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Commonwealth of Massachusetts

Public Reprimand No. 2008-20



PHILIP FILOSA

Order (public reprimand) entered by the Board October 10, 2008.

SUMMARY1


The respondent received a public reprimand for preparing a will for a testator that gave him a substantial bequest.

The respondent and the testator met socially in late 1997 or early 1998 and became friends. At the time, the testator, a widow, was eighty-three years old. She and the respondent enjoyed a close personal relationship as good friends. In October 2002, the testator asked the respondent to prepare a will for her and to take charge of her personal, business, and health matters. The respondent and the testator discussed a will, a health care proxy, a power of attorney, and a living will. The respondent agreed to be the testatorís health care agent and attorney-in-fact.

The testator advised the respondent that she had no living relatives. She gave him a list of specific bequests for her will indicating essentially that she wanted to leave $1,000 each to several friends and $5,000 to a retired reverend. She also wanted to leave specified items of personal property to some of her friends and her remaining tangible personal property to a favorite thrift shop.

The testator told the respondent that she wanted to leave the rest of her estate to him, because he had been of great help to her as a legal, financial, and personal advisor. The respondent advised her to contact another attorney to draft the will if that was what she wanted to do. However, the testator did not wish to hire another lawyer. The respondent agreed to draft the will for the testator, if she agreed to have another attorney of her choosing review the will with her. This she agreed to do.

The respondent drafted the will according to the testatorís wishes making himself the beneficiary of the remainder of the estate. The testator then chose to review the will drafted by the respondent with the respondentís law partner at the time. On October 18, 2002, the testator met with the partner alone and discussed the will with him. The testator indicated to the partner that she understood the terms of the will and wished to sign the will. The partner believed from this conversation that the testator understood the terms of the will, was competent to execute it, and was not subject to any undue influence.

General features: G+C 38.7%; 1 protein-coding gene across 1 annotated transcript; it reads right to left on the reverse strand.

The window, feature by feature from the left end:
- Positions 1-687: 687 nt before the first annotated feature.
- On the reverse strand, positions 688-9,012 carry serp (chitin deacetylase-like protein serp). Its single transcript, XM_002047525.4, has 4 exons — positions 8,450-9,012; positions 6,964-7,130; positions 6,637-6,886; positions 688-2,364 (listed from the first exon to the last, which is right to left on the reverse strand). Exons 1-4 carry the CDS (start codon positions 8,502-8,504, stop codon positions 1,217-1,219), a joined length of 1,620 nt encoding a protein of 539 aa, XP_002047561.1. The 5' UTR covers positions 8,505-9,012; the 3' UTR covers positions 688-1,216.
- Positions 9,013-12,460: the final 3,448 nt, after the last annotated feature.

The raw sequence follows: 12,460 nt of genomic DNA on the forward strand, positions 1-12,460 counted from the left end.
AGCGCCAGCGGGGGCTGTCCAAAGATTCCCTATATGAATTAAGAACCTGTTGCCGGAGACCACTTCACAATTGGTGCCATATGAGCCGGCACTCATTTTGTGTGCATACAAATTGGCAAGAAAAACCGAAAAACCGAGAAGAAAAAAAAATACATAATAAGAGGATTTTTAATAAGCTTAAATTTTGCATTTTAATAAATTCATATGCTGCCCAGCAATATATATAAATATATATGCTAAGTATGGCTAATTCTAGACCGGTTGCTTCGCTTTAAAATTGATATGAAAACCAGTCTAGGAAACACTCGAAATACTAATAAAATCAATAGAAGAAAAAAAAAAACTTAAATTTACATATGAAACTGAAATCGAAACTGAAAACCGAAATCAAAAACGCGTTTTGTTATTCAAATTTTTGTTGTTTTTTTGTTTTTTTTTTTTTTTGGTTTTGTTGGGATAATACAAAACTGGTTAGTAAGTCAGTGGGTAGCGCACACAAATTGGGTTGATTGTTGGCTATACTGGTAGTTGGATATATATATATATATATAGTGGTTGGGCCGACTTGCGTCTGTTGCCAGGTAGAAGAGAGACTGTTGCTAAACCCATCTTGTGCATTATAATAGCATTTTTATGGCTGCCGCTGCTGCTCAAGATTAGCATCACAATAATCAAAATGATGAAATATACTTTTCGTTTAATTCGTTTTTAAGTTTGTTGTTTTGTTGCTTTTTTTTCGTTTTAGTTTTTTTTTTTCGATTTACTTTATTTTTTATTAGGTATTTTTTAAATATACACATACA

Immediately following the testatorís meeting with the partner, she, the partner, the respondent, and the respondentís adult son met at the testatorís bank where the testator signed the will along with a health care proxy, durable power of attorney, and living will. Her signatures were duly witnessed and notarized.

The testator died on December 2, 2003. On December 12, 2003, the respondent, the named executor, filed a petition for probate of the will and for appointment of himself as executor. On March 5, 2004, the respondent was appointed executor. In January 2005, the respondent filed an inventory and a first and final account reflecting the value of the deceasedís personal estate to be $177, 019 and a bequest to the respondent of $154,475. All interested persons consented to the first and final account filed by the respondent. On May 26, 2005, the probate court issued a judgment allowing the first and final account filed by the respondent.

By preparing an instrument under which the respondent received a substantial bequest from a person to whom he was not related, the respondentís conduct was in violation of Mass. R. Prof. C. 1.8(c).

The respondent was admitted to the bar of the Commonwealth in 1974. This matter came before the Board of Bar Overseers on the partiesí stipulation of facts and rule violations and an agreed recommendation for discipline by public reprimand. On September 8, 2008, the Board voted to accept the stipulation and impose the recommended discipline.


1 Compiled by the Board of Bar Overseers based on the record of proceedings before the Board.



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